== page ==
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Title:From street to screen: Linguistic productions of place in San Francisco's Mission District
Author(s):Lyons, Kate
Director of Research:Bhatt, Rakesh M.
Doctoral Committee Chair(s):Bhatt, Rakesh M.
Doctoral Committee Member(s):Girju, Roxana; Kallen, Jeffrey; Roy, Joseph; Sadler, Randall
Department / Program:Linguistics
Discipline:Linguistics
Degree Granting Institution:University of Illinois at Urbana-Champaign
Degree:Ph.D.
Genre:Dissertation
Subject(s):Sociolinguistics
Linguistic Landscapes
Gentrification
Instagram
Interdisciplinary Methods
San Francisco
Abstract:Sociolinguistic research has predominately relied on spoken language to understand how social structures influence and are influenced by communication and interaction. This dissertation, however, turns to the increasingly prevalent and understudied realm of written or displayed language. Focusing on texts on display in public places, I investigate the different ways individuals use linguistic and semiotic resources to create, engage and regiment these interactive spaces. Uniting theory and methods from anthropology, sociolinguistics, computational linguistics and corpus linguistics, I explore what language does in these open and expanding interactive environments to gain insight on the reciprocal dynamics of individuals, socio-ideological structures and meaning. I examine the language of public displays in the Mission District neighborhood in San Francisco, drawing chiefly from the linguistic landscape -- networks of signs and inscriptions -- and the digital, 'filtered' landscape -- networks of recontextualized images of place on Instagram to look at how linguistic and semiotic choices shape the meaning of place. To characterize the mechanisms by which place is produced in Mission displays, I engage both qualitative assessments of individual instances and quantitative analyses of larger sign and post corpora to identify salient patterns in how people enact the Mission in different ways on various scales. In so doing I show that the landscape is not a static indicator but an integral tool by which people shape their environment, demonstrating that what the Mission 'means' as a neighborhood at any given time or place is a continuous and often incongruous negotiation between various people, establishments and institutions.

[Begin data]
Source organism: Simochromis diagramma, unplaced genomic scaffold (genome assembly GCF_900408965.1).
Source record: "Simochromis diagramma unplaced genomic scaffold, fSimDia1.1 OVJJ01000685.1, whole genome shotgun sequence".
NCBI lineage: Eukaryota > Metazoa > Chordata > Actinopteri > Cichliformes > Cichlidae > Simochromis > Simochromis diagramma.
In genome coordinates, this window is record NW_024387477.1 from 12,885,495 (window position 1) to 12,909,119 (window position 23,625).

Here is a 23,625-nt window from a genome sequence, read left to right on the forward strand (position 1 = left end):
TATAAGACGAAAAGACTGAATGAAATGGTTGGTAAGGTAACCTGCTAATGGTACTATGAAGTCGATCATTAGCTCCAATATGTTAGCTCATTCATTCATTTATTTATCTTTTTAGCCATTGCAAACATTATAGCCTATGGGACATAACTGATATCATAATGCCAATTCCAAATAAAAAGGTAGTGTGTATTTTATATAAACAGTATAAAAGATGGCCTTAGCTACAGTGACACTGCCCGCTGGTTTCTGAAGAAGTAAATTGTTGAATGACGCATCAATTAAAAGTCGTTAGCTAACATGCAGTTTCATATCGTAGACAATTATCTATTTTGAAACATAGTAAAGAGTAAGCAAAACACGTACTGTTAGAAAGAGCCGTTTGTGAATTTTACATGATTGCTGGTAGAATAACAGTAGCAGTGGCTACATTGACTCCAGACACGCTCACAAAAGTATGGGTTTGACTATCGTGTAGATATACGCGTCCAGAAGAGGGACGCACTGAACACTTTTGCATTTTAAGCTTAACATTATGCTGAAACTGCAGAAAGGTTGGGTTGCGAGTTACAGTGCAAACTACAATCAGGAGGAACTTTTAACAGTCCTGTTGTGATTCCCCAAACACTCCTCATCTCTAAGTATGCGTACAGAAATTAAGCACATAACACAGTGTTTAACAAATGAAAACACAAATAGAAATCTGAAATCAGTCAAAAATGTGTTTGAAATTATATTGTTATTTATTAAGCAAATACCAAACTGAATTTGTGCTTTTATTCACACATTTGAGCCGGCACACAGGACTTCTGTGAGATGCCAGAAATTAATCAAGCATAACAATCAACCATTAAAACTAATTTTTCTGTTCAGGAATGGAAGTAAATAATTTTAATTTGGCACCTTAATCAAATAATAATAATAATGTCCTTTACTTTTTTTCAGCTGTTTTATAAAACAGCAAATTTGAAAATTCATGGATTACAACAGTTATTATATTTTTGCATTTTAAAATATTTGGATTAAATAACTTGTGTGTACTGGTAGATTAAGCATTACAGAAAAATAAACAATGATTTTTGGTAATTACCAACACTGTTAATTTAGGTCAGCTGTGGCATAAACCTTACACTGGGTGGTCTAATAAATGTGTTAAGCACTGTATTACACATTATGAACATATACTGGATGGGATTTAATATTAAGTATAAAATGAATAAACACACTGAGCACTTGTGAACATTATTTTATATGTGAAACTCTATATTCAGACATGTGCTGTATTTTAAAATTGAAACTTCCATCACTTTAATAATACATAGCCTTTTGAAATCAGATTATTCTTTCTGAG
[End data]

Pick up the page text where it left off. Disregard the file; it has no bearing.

Issue Date:2018-04-12
Type:Thesis
URI:http://hdl.handle.net/2142/100965
Rights Information:Copyright 2018 Kate Lyons
Date Available in IDEALS:2018-09-04
Date Deposited:2018-05


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